The processing of transactions remains one of the crypto world’s biggest sources of confusion. Many people are also unsure about what role miners play in this process. One thing is for certain: miners, airdrops, and migrations can all cause increases in transaction fees.
Here’s a guide to help you understand what happens from when you initiate the transaction to when it becomes part of the blockchain, and how that can affect the fee you pay.
From the wallet to the blockchain
You start the transaction from your wallet app by signing it with your private key. After it’s signed, the wallet app sends the transaction to the node. The node then adds the transaction to its own transaction pool. This is also known as a “mempool.” There is no single transaction pool for the entire network, since every network node keeps its own mempool.
The transaction is now waiting in the pool, and remains unconfirmed until a miner picks it up. Miners select transactions from pools and form them into a block. They also tend to choose transactions with higher transaction fees, since those give them a bigger reward.
Your initial transaction is now in the block waiting to be added to the blockchain. To add a block to the blockchain, the miner first needs to sign it. This process requires a lot of computer power. To sign a block, the miner needs to solve a hash function (mathematical problem), which is unique for every block. A hash function is hard to solve, but the solution is easy to verify. That’s why hash functions form the backbone of proof-of-work blockchains.
Once the miner solves the hash function for its block, they sign the block. The signature is then broadcasted across the network. Other miners must then verify the hash function solution for this block and confirm that the block can now be added to the blockchain. Of course, before that happens, wallet balances corresponding to transactions must also be verified.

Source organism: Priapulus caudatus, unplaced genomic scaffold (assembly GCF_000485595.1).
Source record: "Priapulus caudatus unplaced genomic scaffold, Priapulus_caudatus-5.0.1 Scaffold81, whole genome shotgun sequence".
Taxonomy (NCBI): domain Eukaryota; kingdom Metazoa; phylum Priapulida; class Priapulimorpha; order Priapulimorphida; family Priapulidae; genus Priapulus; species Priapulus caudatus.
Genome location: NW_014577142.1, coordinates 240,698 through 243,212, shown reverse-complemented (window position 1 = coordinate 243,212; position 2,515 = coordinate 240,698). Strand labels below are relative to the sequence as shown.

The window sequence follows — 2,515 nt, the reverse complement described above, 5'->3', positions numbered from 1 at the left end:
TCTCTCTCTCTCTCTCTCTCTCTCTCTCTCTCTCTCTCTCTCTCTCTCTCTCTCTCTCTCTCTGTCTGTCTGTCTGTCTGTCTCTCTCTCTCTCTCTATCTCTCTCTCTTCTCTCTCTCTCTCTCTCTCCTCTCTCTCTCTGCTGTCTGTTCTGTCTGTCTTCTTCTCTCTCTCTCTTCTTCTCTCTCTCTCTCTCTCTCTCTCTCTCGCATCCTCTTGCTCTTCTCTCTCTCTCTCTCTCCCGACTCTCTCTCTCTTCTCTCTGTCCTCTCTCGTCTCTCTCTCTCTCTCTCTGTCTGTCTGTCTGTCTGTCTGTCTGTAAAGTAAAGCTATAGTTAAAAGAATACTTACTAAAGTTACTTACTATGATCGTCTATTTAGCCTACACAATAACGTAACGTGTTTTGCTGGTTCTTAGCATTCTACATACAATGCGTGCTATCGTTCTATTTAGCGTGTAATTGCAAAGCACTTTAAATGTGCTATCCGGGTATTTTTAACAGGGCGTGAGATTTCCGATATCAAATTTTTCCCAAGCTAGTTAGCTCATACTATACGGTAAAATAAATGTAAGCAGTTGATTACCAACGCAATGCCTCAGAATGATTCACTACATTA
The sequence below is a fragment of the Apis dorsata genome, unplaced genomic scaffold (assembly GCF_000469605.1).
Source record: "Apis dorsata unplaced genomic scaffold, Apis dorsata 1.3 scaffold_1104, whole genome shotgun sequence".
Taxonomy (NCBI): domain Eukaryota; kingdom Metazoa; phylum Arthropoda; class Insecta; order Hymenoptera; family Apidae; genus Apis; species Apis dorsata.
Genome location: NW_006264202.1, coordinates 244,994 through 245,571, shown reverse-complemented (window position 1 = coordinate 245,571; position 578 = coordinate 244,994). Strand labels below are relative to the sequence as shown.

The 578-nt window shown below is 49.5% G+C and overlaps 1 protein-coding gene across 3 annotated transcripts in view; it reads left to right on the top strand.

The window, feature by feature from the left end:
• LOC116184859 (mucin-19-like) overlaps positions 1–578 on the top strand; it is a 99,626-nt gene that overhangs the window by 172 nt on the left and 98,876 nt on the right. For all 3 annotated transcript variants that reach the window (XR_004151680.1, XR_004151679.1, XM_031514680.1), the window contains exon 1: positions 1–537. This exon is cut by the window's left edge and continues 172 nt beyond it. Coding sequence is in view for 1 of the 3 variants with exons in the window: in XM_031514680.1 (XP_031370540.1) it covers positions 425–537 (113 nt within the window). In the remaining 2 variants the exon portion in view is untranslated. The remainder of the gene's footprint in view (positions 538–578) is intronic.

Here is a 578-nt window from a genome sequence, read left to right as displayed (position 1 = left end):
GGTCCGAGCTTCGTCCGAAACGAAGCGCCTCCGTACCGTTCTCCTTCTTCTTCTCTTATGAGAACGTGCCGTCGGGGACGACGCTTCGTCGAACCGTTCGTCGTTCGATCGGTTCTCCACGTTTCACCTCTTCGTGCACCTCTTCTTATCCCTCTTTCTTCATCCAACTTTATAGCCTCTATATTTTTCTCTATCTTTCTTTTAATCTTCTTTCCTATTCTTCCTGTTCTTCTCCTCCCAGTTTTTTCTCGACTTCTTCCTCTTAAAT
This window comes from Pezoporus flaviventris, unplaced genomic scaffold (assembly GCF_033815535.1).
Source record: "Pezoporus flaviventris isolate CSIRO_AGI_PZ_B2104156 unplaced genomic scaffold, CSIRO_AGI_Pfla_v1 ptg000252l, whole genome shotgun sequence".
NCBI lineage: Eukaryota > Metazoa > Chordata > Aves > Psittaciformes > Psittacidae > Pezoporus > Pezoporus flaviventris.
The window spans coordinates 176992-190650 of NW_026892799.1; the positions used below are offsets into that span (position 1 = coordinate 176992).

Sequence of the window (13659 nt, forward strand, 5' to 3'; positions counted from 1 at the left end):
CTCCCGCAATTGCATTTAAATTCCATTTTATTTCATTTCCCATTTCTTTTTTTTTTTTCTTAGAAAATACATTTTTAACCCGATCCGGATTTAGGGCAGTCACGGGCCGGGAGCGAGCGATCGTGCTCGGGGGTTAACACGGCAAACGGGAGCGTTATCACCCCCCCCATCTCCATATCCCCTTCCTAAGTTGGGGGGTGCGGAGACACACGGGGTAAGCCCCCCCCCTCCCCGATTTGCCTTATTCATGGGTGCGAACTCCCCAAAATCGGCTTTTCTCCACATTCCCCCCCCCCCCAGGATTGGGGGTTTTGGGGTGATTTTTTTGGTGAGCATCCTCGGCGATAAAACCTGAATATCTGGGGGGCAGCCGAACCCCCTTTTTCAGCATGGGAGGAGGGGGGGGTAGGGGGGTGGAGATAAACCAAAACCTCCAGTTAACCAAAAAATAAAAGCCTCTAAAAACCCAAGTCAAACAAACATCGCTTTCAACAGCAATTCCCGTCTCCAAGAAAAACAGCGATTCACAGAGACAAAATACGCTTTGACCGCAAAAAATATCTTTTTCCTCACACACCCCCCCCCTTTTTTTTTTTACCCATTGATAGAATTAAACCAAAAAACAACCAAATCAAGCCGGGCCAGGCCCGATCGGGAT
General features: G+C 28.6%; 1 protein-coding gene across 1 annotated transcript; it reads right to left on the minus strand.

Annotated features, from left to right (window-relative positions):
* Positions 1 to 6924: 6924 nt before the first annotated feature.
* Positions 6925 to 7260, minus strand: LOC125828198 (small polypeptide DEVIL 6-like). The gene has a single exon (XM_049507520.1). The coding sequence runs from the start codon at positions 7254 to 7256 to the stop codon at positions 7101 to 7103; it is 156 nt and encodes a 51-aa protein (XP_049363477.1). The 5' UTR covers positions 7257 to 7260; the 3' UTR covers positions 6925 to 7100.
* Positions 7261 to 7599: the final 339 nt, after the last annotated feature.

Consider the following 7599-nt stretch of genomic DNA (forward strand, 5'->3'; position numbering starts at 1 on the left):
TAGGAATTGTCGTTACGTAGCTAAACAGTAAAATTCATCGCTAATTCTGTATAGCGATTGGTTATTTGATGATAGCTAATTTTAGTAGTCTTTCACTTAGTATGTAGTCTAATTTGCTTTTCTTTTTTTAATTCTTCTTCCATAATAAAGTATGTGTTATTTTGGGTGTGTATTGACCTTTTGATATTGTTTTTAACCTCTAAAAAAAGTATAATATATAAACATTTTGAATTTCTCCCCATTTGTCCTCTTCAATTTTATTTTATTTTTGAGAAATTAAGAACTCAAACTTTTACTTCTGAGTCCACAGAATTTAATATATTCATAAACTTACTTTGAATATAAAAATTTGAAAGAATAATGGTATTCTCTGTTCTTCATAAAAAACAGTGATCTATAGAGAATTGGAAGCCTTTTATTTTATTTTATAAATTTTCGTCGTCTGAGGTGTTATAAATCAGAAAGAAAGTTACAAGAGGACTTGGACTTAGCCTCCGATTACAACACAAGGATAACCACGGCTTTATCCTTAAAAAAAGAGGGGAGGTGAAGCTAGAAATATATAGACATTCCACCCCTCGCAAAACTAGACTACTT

When the majority of the miners confirm that the block is valid, it can be added to the blockchain.
Rewards and fees
After the successful addition of the block to the blockchain, the miner gets a block reward. They also get a fee sent with the confirmed transactions inside the block.
The fee you pay is calculated automatically by your wallet. These fees can be static or dynamic. For example, fees for Bitcoin and Bitcoin Cash transactions are dynamic; your wallet calculates the fee after you enter the amount you want to send. Fees do not depend on the amount you send, but by network transaction volume (fee density) and transaction size (length in bytes).
The size of the transaction fee also prioritizes the validation of the transaction. That’s because the miner will always choose the transaction with a higher fee.
Airdrops and the increase of transaction fees
Several other factors can have a large impact on transaction fees. Airdrops are among these factors.
Take the Safex Cash migration/airdrop as an example. The migration from the Bitcoin blockchain to Safex’s own blockchain could actually lead to an increase in Bitcoin transaction fees. Since Safe Exchange Coin was based on Bitcoin’s blockchain, for every one of approximately 10,000 Safe Exchange Coin addresses that need to be migrated to the new blockchain, at least three transactions are needed. In total, the migration will require at least 30,000 transactions. That could be enough to cause an increase in Bitcoin transaction fees across the network.
Coined Times asked Randall Stephens, Crypto blogger, and editor at Cryptpresso.com to share his opinion on this topic, and tell us more about airdrops, and its effect on transaction fees:
During airdrops there can be a raise in their transaction fees to guarantee block inclusion. That’s because miners prioritize transactions with higher fees. During large airdrops, that fee increase can be an additional factor in the overall increase of Bitcoin transaction fees.
As you can see, the transaction process requires multiple levels of verification. There is no room for error. Miners remain a major factor; naturally, they employ their hardware to maximize profits from block rewards and transaction fees.
To be fully prepared for increases in transaction fees, keep an eye on big movements in the crypto world. After all, major airdrops and migrations could mean an increase in fees across the network.